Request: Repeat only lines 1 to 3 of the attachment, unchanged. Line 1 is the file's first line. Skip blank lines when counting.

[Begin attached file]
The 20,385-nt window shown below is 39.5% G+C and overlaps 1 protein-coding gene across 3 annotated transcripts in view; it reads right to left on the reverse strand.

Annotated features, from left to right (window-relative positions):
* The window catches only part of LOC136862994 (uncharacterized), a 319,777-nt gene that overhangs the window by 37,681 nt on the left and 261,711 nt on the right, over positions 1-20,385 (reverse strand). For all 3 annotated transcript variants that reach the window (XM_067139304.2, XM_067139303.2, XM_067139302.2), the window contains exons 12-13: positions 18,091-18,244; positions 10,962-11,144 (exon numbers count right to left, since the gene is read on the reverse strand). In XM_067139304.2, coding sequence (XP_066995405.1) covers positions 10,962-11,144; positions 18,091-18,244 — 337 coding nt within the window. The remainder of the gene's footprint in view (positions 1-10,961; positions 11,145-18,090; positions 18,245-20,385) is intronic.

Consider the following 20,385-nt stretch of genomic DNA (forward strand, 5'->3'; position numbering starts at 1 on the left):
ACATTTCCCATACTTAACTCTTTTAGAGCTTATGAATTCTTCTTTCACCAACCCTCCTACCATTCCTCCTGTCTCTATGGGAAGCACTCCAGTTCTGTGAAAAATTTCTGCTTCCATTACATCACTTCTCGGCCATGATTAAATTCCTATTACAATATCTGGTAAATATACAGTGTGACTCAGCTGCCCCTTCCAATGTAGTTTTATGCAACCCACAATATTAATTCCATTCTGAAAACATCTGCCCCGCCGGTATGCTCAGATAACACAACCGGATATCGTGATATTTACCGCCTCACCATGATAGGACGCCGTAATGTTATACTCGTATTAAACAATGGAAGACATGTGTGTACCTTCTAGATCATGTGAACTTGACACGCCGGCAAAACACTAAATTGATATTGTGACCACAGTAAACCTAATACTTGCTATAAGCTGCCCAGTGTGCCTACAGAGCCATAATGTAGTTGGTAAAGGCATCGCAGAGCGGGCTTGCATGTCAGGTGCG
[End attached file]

The 20,385-nt window shown below is 39.5% G+C and overlaps 1 protein-coding gene across 3 annotated transcripts in view; it reads right to left on the reverse strand.

Annotated features, from left to right (window-relative positions):
* The window catches only part of LOC136862994 (uncharacterized), a 319,777-nt gene that overhangs the window by 37,681 nt on the left and 261,711 nt on the right, over positions 1-20,385 (reverse strand). For all 3 annotated transcript variants that reach the window (XM_067139304.2, XM_067139303.2, XM_067139302.2), the window contains exons 12-13: positions 18,091-18,244; positions 10,962-11,144 (exon numbers count right to left, since the gene is read on the reverse strand). In XM_067139304.2, coding sequence (XP_066995405.1) covers positions 10,962-11,144; positions 18,091-18,244 — 337 coding nt within the window. The remainder of the gene's footprint in view (positions 1-10,961; positions 11,145-18,090; positions 18,245-20,385) is intronic.